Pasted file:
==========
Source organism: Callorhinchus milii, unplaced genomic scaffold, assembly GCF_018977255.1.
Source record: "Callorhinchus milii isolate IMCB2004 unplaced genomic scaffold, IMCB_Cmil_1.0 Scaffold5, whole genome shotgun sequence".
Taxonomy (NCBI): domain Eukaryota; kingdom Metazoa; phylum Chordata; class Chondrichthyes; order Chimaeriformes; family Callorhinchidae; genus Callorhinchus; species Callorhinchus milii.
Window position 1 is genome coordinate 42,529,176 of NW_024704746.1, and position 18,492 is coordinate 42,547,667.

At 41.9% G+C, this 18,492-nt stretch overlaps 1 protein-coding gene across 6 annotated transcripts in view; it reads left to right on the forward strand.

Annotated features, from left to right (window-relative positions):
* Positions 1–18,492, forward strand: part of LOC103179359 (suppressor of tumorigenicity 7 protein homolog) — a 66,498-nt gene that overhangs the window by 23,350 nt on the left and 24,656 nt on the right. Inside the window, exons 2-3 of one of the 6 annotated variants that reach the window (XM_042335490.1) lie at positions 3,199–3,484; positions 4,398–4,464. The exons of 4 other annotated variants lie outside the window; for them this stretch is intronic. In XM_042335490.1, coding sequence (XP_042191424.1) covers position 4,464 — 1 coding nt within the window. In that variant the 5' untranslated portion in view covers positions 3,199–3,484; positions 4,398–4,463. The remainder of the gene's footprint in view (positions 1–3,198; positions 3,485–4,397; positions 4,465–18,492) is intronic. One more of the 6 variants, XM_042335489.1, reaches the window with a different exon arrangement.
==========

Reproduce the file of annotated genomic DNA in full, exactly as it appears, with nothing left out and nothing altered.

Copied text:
Source organism: Callorhinchus milii, unplaced genomic scaffold, assembly GCF_018977255.1.
Source record: "Callorhinchus milii isolate IMCB2004 unplaced genomic scaffold, IMCB_Cmil_1.0 Scaffold5, whole genome shotgun sequence".
Taxonomy (NCBI): domain Eukaryota; kingdom Metazoa; phylum Chordata; class Chondrichthyes; order Chimaeriformes; family Callorhinchidae; genus Callorhinchus; species Callorhinchus milii.
Window position 1 is genome coordinate 42,529,176 of NW_024704746.1, and position 18,492 is coordinate 42,547,667.

At 41.9% G+C, this 18,492-nt stretch overlaps 1 protein-coding gene across 6 annotated transcripts in view; it reads left to right on the forward strand.

Annotated features, from left to right (window-relative positions):
* Positions 1–18,492, forward strand: part of LOC103179359 (suppressor of tumorigenicity 7 protein homolog) — a 66,498-nt gene that overhangs the window by 23,350 nt on the left and 24,656 nt on the right. Inside the window, exons 2-3 of one of the 6 annotated variants that reach the window (XM_042335490.1) lie at positions 3,199–3,484; positions 4,398–4,464. The exons of 4 other annotated variants lie outside the window; for them this stretch is intronic. In XM_042335490.1, coding sequence (XP_042191424.1) covers position 4,464 — 1 coding nt within the window. In that variant the 5' untranslated portion in view covers positions 3,199–3,484; positions 4,398–4,463. The remainder of the gene's footprint in view (positions 1–3,198; positions 3,485–4,397; positions 4,465–18,492) is intronic. One more of the 6 variants, XM_042335489.1, reaches the window with a different exon arrangement.